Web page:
Wednesday, September 21, 2016

How to disentangle from mind.

Let the mind go wherever it wants to go. You don't have to pay any attention to all its wanderings. Just be the Self and don't concern yourself with the activities of the mind. If you take this attitude, the activities and wanderings of the mind will become less and less.

The mind only wanders around all day because you identify with it and pay attention to all its activities. If you could establish yourself as consciousness alone, thoughts would no longer have any power to distract you. When you have no interest in thoughts they fade away as soon as they appear. Instead of attaching themselves to other thoughts, which then spin off countless other thoughts and ideas, they just appear for a second or two and then vanish. One's vāsānas make thoughts arise. Once they have arisen, they will repeat themselves in regular chains and patterns again and again. If you have any desires or attachments, thoughts about them will be constantly appearing in the mind. You cannot fight them because they thrive on the attention you give them. If you try to repress them, you can only do it by giving them attention. And that means identifying with the mind. This method never works. You can only stop the flow of thoughts by refusing to have any interest in it.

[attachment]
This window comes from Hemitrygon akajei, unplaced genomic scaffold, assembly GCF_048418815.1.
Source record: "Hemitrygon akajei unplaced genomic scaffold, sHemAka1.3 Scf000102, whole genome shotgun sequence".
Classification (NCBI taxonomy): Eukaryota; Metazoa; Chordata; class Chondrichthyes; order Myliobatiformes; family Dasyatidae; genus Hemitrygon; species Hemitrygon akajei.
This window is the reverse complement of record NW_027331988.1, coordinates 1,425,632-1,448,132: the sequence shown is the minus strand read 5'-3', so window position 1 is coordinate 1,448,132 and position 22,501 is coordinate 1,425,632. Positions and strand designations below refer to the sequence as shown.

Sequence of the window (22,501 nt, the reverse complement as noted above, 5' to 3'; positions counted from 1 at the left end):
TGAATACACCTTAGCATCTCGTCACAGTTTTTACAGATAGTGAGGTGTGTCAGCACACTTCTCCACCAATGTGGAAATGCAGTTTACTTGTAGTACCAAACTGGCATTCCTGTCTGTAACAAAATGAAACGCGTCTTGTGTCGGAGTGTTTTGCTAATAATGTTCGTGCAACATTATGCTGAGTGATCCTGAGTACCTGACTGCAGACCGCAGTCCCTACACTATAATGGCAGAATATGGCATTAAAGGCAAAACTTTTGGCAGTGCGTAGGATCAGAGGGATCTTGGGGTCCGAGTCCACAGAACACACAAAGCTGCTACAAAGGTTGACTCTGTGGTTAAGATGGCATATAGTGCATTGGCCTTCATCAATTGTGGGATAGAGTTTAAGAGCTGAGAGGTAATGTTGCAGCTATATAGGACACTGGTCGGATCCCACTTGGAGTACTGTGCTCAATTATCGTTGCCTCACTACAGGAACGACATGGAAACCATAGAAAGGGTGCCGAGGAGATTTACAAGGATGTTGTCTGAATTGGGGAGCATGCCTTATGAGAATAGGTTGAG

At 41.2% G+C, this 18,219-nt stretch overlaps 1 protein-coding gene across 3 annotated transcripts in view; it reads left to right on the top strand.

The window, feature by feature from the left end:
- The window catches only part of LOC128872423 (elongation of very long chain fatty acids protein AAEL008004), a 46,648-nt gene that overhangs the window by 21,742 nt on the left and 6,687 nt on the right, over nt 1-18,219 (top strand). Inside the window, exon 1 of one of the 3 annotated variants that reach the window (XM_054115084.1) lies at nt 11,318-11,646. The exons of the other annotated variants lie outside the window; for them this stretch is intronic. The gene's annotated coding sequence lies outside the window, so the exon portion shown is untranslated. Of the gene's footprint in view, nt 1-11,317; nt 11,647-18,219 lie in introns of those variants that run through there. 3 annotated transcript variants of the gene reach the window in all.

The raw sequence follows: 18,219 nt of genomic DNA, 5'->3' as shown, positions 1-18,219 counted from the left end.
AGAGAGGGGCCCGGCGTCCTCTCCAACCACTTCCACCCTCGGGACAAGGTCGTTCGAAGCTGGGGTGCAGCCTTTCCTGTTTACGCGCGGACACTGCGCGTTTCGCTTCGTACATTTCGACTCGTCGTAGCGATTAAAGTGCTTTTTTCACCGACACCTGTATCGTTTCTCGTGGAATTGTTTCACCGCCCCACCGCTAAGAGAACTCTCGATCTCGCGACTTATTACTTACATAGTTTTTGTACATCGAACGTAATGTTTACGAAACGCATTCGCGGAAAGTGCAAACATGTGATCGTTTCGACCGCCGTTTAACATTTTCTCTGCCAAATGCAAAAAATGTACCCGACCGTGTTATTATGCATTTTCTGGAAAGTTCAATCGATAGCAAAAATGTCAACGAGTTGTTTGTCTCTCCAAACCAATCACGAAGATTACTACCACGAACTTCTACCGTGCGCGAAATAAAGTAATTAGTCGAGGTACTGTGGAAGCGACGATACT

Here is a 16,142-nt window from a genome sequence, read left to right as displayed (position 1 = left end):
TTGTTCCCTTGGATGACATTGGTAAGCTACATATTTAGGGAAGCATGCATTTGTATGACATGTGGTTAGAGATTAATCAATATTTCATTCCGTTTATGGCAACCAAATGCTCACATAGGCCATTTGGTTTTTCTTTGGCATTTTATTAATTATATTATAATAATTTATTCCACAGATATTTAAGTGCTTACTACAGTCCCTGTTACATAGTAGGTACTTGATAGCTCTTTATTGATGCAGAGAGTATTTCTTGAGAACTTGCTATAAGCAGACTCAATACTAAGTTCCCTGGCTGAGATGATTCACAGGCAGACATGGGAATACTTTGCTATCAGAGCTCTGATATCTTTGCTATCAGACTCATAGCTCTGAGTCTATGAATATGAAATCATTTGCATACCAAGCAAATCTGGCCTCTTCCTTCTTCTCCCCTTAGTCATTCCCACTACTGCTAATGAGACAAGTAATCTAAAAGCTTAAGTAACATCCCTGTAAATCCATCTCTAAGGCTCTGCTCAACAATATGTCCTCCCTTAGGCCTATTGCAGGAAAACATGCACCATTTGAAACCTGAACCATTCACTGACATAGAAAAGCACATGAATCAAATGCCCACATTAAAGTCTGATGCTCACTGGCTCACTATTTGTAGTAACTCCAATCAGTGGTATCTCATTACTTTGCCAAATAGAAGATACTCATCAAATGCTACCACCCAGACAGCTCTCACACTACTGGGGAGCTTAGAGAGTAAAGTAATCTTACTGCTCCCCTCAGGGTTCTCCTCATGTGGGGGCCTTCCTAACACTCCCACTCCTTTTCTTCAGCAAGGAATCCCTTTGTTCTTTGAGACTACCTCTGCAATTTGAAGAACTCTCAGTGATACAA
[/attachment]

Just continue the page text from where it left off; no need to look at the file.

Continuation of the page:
If you remain in the source, the Self, you can easily catch each thought as it rises. If you don't catch the thoughts as they rise, they sprout, become plants and, if you still neglect them, they grow into great trees. Usually, the inattentive sādhaka only catches his thoughts at the tree stage. 

If you can be continuously aware of each thought as it rises, and if you can be so indifferent to it that it doesn't sprout or flourish, you are well on the way to escaping from the entanglements of the mind.

No comments:

Post a Comment